"Make Way" Part Nine: Fall of '87
If it's meant to be, it's meant to be.
It was at some night club in lower Manhattan, back in 1985.
The young twenty seven-year-old fella, who's name is Tino, but later in life will be Tino Sr., came to the club with his friend Anthony, and they planned on meeting nice gals while dancing to some Bee Gees. The young twenty six-year-old gal, who's name is Anita, came with her three sisters (she has five sisters, altogether). During the night, both Tino and Anita noticed each other, and Tino asked her for a dance.
Anita's sisters really liked her boyfriend, and Anita liked her boyfriend, too. She was hesitant to dance with Tino, he approached her with three buttons, unbuttoned, revealing his chest hair and a golden cross. His appearance had a sensual effect to her, and he spoke to her in a calm deliverance.
"I can't help notice you're dancing by yourself, and I'd like to dance with you to one of my favorite's, if that's quite alright with you, uhm?"
"Anita, beautiful name. My name's Tino. Care for a dance?"
"I don't know, I came with my sisters."
"They can dance with us, too."
She laughed. For a moment the two of them shared a glance.
"One dance?" she questioned but really meant.
"One dance," he said. "If you like the dance, we should have a drink. If not, then I'll join my friend on the other side."
Anita and Tino started seeing each other for a couple of months, it wasn't really a relationship. See, she was still seeing her boyfriend, he was Mexican, had clean cut hair, was thin and wore a suit. He owned a nice '77 Ford Pinto, White. The man had money, so he was a sure bet to be adored, but there was something rather eccentric and honest about the way a Brooklyn boy, who hung with the rebellious type of guys, presented himself that sparked curiosity. Tino grew up in Brooklyn, single mother, and he's the only son. His friends were good guys but degenerates, too. One had a gambling problem, the other just liked beating the shit out of people, and the others were alcoholics with a heart of gold. Yet, here was a guy who wanted to be a cop, and he joined the force.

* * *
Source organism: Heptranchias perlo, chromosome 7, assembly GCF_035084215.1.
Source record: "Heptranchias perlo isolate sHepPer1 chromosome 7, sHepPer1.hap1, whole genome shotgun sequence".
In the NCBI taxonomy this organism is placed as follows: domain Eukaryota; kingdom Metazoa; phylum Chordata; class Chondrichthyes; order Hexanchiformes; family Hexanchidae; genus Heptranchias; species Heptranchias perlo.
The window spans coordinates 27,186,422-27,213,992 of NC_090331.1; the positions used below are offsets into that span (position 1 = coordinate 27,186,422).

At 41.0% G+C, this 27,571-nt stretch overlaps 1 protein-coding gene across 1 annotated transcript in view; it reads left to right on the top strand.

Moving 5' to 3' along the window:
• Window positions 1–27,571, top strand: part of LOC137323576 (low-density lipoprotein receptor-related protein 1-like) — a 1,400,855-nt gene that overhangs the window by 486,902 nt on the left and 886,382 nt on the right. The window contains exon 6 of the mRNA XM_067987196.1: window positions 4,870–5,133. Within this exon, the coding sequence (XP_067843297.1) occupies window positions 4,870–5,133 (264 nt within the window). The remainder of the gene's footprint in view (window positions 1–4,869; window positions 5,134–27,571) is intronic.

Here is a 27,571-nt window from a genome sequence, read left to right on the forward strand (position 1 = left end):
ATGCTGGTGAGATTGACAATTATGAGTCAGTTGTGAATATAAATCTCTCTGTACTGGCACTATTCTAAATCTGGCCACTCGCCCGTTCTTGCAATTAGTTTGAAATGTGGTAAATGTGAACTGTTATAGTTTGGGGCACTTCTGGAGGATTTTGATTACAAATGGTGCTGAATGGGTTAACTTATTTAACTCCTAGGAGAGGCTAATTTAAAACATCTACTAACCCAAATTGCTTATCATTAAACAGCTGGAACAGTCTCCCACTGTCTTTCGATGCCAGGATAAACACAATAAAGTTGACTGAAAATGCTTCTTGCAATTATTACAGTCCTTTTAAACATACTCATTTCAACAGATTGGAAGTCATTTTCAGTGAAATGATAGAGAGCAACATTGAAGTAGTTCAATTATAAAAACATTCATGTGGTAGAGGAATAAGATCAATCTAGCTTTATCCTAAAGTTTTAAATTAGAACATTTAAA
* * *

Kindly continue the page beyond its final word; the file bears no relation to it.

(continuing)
So Anita and Tino liked each other. He'd climb to her window on the third-floor building in Corona, Queens. None of her sisters liked him, there was a standard that needed to be exceeded and he did not exceed it. Like Lady and the Tramp—he's the street smart, jive talking, hardworking man with a nice '79 Sedan, while she was the classy and beautiful daughter of a well-mannered family of exceptional standards.
It was in the Summer of 1986, after Anita had ended her relationship with her boyfriend, when she decided she wanted to continue something more with Tino. The relationship had various trials and errors, one being Tino's anger, and his ambition to be a worker—though work became a much more essential factor. There's a story there, but that isn't the story being told.
They broke up. Tino hated being told what to do, and he hated being told he was wrong, especially. If memory serves, it was a decision Anita had made, it was only fair— she couldn't be with someone who was going to have outbursts and be manipulative.
She left. Where? Hell, she went back to Ecuador.